Thanks to Caleb’s mum Karen for sharing this piece about independence with us today. For more, check out Caleb’s Crew on Facebook, where you can also join in with ‘Cooking with Caleb’ every Friday to expand your culinary repertoire!

When most of us were younger, we dreamed of independence. Having a job, finding love, having our own homes. When we became parents, we realised that instilling the realities of independence in our own children meant not doing so much for them…letting them fly a bit. Giving them some chores, more and more responsibility, even letting them fail a few times to have them learn from their mistakes.

Having a child with differing abilities, my husband and I soon found that our dreams of independence for our son Caleb meant getting to work earlier with these tasks. Simply because he has Down syndrome does not mean that he won’t have the same aspirations as his typically developing sister. So, we got to it – teaching him skills like laundry, washing the dishes, helping with the pets – early on. Step-by-step, and sometimes with lots of visual supports, he caught on. Not only do these skills help make him more independent, they give him a lot of self-satisfaction. Who doesn’t feel good when you accomplish a task and check that off your list?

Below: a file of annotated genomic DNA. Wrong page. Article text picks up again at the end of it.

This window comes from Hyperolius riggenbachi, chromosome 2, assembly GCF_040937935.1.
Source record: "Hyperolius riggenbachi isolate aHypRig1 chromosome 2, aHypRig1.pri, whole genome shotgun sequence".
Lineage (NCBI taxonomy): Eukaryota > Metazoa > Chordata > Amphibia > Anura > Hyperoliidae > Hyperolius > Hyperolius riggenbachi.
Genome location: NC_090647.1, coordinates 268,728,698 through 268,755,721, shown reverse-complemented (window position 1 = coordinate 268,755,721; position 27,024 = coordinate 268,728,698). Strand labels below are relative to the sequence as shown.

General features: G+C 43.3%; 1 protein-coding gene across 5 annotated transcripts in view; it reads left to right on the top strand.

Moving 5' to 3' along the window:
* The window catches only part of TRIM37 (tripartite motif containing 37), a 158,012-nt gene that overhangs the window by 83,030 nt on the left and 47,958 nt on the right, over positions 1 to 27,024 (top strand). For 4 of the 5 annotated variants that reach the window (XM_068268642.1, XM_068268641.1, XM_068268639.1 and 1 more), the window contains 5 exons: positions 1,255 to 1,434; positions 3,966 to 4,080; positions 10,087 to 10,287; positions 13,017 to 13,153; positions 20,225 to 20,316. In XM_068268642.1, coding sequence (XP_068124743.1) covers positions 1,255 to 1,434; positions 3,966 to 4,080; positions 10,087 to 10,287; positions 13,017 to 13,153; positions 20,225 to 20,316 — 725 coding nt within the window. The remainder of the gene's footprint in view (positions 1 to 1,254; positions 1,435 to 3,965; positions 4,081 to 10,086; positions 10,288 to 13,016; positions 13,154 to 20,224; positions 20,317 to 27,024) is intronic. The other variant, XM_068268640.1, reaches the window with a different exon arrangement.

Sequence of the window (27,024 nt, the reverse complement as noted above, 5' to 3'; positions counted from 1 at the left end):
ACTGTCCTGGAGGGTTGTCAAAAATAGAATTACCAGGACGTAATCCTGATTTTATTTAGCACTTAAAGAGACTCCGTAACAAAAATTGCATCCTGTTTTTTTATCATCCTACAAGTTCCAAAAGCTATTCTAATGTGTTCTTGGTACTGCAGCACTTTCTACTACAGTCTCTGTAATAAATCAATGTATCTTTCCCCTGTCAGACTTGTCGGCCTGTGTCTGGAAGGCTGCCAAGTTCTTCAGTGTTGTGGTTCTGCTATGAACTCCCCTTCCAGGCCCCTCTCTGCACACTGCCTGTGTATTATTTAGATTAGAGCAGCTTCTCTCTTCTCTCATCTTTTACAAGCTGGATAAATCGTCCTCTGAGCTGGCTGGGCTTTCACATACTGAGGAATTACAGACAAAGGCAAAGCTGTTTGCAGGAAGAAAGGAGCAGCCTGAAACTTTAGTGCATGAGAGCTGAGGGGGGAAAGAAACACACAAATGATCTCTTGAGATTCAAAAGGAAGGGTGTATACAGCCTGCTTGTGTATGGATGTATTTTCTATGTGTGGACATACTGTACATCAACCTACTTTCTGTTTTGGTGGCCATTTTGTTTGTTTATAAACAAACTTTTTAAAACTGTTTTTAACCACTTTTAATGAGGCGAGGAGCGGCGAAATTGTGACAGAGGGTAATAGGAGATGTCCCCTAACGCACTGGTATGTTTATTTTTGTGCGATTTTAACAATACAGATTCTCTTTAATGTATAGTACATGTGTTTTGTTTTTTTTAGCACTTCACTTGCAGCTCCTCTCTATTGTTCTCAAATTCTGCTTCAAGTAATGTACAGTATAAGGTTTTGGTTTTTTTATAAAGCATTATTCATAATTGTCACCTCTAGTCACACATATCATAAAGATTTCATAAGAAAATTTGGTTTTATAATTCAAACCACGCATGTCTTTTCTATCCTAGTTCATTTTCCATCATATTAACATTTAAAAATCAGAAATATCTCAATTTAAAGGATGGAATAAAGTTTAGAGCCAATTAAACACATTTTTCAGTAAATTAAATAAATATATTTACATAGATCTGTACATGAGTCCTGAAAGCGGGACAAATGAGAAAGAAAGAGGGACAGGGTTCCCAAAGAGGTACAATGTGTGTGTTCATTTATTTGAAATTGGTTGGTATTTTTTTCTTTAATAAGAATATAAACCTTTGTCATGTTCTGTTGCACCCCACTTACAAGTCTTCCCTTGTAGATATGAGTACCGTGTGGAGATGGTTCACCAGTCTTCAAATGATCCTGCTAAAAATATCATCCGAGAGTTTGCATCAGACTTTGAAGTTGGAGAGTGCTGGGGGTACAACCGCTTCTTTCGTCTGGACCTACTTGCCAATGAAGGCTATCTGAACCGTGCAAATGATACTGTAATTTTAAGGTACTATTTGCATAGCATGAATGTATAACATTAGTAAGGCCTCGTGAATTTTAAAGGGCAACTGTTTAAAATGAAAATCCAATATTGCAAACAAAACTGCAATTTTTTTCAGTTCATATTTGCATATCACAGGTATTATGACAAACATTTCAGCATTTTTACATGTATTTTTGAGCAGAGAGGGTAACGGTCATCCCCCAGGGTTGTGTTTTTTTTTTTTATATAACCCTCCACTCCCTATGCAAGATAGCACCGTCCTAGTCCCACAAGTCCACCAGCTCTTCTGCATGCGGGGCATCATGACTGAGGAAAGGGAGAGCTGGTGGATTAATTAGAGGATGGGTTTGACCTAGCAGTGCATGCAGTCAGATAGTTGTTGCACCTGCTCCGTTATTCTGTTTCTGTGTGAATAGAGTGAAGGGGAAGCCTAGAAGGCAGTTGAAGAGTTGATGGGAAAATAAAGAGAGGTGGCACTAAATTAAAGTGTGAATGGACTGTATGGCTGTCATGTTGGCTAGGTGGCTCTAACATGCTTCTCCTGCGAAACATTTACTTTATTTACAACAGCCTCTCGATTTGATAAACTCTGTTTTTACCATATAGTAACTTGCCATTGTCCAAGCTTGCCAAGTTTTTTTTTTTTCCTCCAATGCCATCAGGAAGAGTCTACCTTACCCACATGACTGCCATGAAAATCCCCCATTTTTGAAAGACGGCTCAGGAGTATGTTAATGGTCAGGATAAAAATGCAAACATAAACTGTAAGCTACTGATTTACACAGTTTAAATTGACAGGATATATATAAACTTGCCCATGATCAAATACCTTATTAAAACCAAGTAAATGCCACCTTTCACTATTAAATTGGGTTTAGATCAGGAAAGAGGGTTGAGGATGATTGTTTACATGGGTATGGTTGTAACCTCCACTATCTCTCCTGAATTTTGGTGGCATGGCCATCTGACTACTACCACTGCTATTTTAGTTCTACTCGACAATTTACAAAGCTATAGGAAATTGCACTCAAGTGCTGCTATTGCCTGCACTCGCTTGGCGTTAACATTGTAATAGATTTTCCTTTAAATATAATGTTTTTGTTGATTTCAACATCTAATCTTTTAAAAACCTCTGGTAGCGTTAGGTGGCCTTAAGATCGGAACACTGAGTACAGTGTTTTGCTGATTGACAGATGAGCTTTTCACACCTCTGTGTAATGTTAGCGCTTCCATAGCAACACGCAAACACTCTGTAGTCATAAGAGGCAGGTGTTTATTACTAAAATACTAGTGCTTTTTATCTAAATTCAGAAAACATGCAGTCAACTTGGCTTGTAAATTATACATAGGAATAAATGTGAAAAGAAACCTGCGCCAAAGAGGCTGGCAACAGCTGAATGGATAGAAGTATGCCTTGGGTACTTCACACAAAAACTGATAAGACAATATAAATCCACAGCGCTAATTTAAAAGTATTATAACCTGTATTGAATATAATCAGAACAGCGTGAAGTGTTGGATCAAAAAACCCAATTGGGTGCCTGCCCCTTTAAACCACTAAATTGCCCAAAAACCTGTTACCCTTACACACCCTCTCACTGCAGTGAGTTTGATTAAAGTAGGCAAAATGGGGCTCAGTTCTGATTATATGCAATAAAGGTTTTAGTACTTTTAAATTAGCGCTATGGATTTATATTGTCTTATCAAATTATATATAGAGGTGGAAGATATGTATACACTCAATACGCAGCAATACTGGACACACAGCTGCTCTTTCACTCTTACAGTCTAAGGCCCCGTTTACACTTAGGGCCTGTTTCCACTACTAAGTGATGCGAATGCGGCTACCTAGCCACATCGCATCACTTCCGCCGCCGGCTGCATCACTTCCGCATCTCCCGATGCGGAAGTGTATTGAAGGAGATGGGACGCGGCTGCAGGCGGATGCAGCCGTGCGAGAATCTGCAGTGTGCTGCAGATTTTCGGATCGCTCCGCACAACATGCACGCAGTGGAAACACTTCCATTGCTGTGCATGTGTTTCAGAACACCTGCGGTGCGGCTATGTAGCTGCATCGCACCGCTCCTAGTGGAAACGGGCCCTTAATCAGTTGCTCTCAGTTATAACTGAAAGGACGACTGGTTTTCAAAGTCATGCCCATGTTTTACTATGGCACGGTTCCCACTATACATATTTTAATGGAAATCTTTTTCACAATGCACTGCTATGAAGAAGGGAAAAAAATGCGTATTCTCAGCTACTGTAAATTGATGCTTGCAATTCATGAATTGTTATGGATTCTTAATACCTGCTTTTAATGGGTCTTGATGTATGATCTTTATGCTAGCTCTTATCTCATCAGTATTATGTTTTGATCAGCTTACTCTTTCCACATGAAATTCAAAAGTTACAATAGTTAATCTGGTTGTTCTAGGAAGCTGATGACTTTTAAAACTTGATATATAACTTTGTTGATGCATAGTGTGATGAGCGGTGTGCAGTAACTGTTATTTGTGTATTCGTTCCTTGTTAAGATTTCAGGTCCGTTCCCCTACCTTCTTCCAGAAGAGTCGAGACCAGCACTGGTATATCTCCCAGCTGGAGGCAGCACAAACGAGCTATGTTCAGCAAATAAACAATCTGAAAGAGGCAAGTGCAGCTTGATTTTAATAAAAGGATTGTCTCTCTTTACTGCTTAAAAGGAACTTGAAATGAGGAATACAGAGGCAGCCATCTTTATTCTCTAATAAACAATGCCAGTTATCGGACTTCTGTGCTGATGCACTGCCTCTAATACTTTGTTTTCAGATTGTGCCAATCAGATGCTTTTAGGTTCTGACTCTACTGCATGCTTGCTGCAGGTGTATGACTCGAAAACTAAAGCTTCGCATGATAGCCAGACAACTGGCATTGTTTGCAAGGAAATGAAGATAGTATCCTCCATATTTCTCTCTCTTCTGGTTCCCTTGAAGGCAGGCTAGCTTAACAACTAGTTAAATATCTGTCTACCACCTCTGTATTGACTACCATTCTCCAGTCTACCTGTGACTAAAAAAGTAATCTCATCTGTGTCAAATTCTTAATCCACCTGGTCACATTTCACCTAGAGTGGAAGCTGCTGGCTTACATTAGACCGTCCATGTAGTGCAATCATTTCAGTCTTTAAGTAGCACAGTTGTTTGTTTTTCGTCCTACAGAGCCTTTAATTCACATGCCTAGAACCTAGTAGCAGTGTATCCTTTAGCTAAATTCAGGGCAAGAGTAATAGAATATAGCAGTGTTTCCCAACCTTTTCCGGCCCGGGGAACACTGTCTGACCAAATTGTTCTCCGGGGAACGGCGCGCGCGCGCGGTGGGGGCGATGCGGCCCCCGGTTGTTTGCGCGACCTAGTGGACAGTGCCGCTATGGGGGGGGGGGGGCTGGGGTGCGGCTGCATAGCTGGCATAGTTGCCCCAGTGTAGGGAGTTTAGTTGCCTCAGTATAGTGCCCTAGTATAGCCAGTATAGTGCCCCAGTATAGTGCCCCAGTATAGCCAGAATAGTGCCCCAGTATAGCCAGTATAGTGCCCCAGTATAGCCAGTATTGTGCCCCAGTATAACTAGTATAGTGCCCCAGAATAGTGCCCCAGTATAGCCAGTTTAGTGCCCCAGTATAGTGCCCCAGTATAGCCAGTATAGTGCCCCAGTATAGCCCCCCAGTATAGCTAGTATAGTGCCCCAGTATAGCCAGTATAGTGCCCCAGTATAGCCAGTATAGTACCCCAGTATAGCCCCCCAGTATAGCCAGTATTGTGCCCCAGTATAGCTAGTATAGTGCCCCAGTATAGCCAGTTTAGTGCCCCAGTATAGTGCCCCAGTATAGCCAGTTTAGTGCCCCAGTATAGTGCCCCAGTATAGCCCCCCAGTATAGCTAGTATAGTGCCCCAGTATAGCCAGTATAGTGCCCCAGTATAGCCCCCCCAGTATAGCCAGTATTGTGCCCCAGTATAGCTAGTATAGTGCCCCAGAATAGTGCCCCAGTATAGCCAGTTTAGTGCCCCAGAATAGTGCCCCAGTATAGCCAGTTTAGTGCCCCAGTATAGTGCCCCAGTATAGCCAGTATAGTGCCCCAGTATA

As Caleb has grown, we’ve tried to expand his responsibilities at home. The great thing, for us, is that he actually loves to help, especially in the kitchen with cooking. He’s become quite able in gathering ingredients, reviewing the recipe, and setting to work (with some help, if needed). He also loves to clean the house, help in the yard, and wash the car too. Young ladies– he’ll be ready for you!  I learned early on in working at our Down Syndrome Association that helping to teach and develop these basic life skills is crucial in helping our young adults achieve the goals they want. Our young people are able to do so much. We need to prepare them to be ready for all that life has to offer them. More alike than different!